The 192ndís designation shortened during 1992 -- from 192nd Tactical Fighter Group to 192nd Fighter Group. This change reflected the retirement of the former Tactical Air Command and creation of the multi-role mission of the new Air Combat Command.
After the 192nd FG became fully operational with the F-16, it was chosen as the lead unit in a four-state Air National Guard F-16 "rainbow" detachment deployed to Incirlik Air Base, Turkey, to support Operation Provide Comfort II. During that operation between Dec. 1, 1993, and Jan. 15, 1994, ANG pilots patrolled the no-fly zone over northern Iraq to prevent Iraqi forces from inflicting damage on the villages of Kurdish minorities. This was the first time Air National Guard units had been called to active duty to serve in a peacekeeping role in the Mideast, following Iraqís defeat in 1991. The unit returned to Incirlik in February 1996 for another round of patrols over Iraq.
During October 1995, the 192ndís designation was again slightly modified to reflect unit restructuring within the Air Force and Air National Guard. This time the unit designation was changed from 192nd Fighter Group to 192nd Fighter Wing.
In addition to its customary mission of training for war, the 192nd performed as a test base for higher headquarters by taking on two new, diverse projects in 1995. At the direction of the commander of Air Combat Command, in January the 192nd became a test regional repair center for F-16 engines. The 18-month assignment called for the 192nd propulsion section to strip and rebuild General Electric F110-GE-100 engines for its own F-16s as well as for F-16s assigned to Pope AFB, NC. With Pope designated to become a composite wing with several types of aircraft, ACC officials sought more efficient and economical ways of providing maintenance for its F-16 engines. By setting up a regional repair center at the 192nd, the Air Force aimed to reduce the number of F-16 maintenance people needed in this region, consolidate their training, reduce duplication of resources and equipment, and lower maintenance costs per flying hour.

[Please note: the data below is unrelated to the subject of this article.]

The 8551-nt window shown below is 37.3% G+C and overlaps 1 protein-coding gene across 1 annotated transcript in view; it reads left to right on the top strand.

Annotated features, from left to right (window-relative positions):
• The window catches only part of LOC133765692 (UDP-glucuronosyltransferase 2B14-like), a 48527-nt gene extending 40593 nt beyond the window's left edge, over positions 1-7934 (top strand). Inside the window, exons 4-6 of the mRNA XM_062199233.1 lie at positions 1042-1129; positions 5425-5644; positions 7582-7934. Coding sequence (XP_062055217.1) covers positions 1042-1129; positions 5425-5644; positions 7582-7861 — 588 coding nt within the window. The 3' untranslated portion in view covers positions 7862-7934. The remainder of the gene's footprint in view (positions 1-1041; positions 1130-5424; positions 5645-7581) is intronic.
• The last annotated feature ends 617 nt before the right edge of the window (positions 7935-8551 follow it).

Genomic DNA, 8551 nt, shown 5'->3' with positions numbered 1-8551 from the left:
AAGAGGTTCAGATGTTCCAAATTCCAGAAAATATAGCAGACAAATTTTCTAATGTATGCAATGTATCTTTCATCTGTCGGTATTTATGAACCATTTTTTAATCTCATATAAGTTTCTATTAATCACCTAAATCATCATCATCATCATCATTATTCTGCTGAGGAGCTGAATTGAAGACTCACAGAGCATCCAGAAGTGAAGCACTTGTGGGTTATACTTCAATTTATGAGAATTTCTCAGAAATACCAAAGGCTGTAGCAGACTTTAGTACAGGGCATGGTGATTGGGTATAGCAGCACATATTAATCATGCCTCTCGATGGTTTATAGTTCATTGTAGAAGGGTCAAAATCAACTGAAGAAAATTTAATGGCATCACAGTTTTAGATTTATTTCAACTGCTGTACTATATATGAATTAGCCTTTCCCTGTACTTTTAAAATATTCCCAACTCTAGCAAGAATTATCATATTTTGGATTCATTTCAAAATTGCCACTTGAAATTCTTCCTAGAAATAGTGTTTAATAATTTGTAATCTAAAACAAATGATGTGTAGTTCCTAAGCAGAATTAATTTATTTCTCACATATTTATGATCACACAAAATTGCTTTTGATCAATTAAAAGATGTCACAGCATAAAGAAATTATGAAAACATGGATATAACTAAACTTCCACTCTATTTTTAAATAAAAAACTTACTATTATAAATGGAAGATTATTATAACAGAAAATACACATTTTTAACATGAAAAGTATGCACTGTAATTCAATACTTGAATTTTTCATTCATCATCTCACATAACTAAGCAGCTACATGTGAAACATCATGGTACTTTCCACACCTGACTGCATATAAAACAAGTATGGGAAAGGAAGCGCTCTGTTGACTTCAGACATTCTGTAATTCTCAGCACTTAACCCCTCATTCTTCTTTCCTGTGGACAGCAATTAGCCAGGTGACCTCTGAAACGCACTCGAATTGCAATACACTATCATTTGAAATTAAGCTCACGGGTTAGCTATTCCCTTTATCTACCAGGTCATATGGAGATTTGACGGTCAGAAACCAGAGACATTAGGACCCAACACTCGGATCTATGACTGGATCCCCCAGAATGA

While that project was underway, the 192nd was selected to evaluate and bring on line a new, portable reconnaissance pod designed for F-16s to take on the added mission of aerial reconnaissance. The RF-4C, which had been the Air Forceís manned reconnaissance aircraft, was retired in October 1995. The Air Force initially decided to discontinue its manned reconnaissance program but reversed itself. To provide maximum flexibility, it decided to see whether reconnaissance pods could be added to fighter aircraft, giving operational units the additional function of reconnaissance. The 192nd Fighter Wing was selected to test the capability of electro-optical "recce" pods. After becoming mission capable with the pods in April 1996, the fighter wing deployed to Aviano AB, Italy, in May 1996 for the first real-world contingency use of the new pods and computerized imaging equipment. For 45 days, the 192nd FW flew "recce" missions over Bosnia, in support of international peacekeeping efforts there.
Due to the unitís accomplishments and results during an Air Force Quality Assessment during 1996, the wing was awarded its second Air Force Outstanding Unit Award in December Ď96. 1997 marked the 50th anniversary of the Virginia Air National Guard.
The mission of the 192nd Fighter Wing is to maintain the highest possible degree of combat readiness so as to be an effective combat unit to the U.S. Air Force upon mobilization. It is to execute directed tactical fighter missions designed to destroy enemy military forces, supplies, equipment, communications systems and installations. The 192nd Fighter Wing's gaining command is the Ninth Air Force, based at Shaw AFB, SC.
The 192nd FW is based at Richmond International Airport, located about seven miles east of downtown Richmond, Virginia, and two miles from the eastern intersection of Interstates 64 and 295. The 192nd flies F-16C and D jet fighters.
|Home :: Sitemap ||| WMD :: Military :: Intelligence :: Space|